It’s about probabilities

I guess I would put the point made by my esteemed co-editor in a slightly different way.  I don’t think it’s quite accurate to say that the horrific events at Sandy Hook Elementary were foreseeable.  In fact, the events leading up to the massacre appear to have been quite peculiar: a young man with what appears to have been a worsening mental illness but with no criminal record; an unsuccessful attempt by that young man to buy weapons (note: CT’s gun laws worked); a number of semiautomatic weapons legally owned by the young man’s mother; the young man seizes those weapons, kills his mother with one of them, and then drives to a school which a couple of reports say he attended at one time, probably long ago, though it’s unclear for how long; and then he goes on an unfathomable shooting rampage.  What remains unanswered is why – why kill his mother, why go to that school, and why now?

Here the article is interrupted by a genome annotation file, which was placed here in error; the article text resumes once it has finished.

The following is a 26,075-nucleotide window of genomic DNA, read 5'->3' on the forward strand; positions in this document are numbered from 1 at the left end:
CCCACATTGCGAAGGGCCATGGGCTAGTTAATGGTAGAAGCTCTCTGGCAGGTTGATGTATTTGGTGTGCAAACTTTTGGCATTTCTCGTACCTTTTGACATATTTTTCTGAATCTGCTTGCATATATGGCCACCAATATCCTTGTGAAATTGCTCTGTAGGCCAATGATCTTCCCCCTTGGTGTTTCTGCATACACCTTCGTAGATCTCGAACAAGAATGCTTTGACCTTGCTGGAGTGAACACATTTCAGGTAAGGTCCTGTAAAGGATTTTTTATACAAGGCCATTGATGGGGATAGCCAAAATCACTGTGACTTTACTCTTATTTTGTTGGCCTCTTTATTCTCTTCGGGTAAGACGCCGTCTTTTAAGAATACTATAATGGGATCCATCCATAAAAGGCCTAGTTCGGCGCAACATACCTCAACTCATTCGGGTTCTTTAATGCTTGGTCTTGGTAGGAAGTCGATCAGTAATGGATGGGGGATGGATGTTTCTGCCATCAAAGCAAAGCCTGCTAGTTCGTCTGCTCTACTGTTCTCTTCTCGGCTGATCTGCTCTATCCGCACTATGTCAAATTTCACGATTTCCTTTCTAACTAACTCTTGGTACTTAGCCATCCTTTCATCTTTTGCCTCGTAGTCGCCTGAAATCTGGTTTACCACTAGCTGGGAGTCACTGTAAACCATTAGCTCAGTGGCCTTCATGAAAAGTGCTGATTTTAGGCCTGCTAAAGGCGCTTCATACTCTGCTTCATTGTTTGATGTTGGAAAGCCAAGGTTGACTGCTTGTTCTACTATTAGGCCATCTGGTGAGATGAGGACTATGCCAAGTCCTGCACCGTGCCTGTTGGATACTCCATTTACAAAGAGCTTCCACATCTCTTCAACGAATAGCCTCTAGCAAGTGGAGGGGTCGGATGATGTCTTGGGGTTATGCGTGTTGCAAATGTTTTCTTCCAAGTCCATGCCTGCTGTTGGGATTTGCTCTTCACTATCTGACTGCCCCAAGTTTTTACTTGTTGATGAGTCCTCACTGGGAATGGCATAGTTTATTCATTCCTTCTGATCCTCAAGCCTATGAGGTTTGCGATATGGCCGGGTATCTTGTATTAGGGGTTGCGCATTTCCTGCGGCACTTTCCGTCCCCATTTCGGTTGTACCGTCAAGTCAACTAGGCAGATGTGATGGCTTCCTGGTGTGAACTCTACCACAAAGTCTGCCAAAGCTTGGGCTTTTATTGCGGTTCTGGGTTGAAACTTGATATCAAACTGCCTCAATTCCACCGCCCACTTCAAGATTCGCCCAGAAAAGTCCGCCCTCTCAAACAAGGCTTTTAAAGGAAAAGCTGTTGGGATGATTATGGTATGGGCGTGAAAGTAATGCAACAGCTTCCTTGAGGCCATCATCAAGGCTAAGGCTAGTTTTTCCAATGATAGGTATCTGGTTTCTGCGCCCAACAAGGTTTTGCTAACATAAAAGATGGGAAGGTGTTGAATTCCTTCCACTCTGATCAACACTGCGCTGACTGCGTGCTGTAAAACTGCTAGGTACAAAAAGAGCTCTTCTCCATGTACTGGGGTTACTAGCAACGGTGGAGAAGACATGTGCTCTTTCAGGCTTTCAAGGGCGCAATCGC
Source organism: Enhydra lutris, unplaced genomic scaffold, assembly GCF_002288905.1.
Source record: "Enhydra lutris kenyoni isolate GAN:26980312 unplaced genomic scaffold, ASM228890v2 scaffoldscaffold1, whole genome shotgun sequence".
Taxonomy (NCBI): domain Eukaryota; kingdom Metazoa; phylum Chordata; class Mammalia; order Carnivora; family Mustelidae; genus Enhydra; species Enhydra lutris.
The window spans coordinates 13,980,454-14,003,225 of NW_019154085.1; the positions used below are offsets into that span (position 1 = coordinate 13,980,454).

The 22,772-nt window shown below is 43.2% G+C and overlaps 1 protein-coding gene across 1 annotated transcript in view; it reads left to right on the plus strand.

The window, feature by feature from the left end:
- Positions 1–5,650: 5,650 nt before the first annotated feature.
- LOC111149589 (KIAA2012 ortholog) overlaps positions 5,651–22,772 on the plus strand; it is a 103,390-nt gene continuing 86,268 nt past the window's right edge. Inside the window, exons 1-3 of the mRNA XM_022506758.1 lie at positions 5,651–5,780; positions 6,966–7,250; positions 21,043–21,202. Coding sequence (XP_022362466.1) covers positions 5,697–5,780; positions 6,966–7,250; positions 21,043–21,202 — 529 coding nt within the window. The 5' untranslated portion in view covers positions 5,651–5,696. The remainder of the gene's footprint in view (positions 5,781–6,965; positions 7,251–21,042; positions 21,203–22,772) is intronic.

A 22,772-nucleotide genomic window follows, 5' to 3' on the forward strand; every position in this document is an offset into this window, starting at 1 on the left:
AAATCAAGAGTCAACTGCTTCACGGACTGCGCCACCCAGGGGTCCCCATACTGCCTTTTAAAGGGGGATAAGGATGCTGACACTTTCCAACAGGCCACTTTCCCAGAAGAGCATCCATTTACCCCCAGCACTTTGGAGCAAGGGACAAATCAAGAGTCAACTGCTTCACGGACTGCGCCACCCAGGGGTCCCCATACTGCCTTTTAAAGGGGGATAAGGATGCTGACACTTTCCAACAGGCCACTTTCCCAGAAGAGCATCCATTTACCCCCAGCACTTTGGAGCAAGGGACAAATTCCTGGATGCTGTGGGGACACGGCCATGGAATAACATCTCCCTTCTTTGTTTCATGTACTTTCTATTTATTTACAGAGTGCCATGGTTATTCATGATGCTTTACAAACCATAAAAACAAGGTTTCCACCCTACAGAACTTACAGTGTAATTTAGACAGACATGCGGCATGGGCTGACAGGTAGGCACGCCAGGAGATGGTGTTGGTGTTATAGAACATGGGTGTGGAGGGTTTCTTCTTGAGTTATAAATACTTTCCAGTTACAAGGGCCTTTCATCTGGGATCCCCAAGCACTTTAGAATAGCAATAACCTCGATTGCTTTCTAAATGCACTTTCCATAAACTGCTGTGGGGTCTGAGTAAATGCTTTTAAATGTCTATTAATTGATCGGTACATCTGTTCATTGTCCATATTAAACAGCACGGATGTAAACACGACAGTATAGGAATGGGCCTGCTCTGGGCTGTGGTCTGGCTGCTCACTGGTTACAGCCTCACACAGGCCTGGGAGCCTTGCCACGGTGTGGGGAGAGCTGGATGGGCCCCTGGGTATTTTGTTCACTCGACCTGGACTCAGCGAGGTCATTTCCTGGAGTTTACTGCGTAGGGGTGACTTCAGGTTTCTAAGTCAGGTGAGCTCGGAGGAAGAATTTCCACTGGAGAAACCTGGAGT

But that’s exactly the point, isn’t it?  You never know what peculiar string of circumstances will come together in precisely the wrong way to lead to a horrific event like Newtown.  So what is foreseeable – and I think perhaps this is Bob’s point, if I may be so bold – is that if weapons designed to kill many people quickly and efficiently (and that’s what these weapons are) are readily available and legal for private individuals to own, then inevitably they will fall into the hands of people who really shouldn’t have them.  And when that happens, very bad things result.  It’s nearly impossible to predict exactly which person will be next to act in the way that the Newtown shooter or the guy in Tucson or Aurora did, or which school or movie theatre or mall will be next, but the easy availability of powerful weapons like those used in Newtown, Tucson, Aurora, and elsewhere makes it far more likely that something like what happened there will happen somewhere else.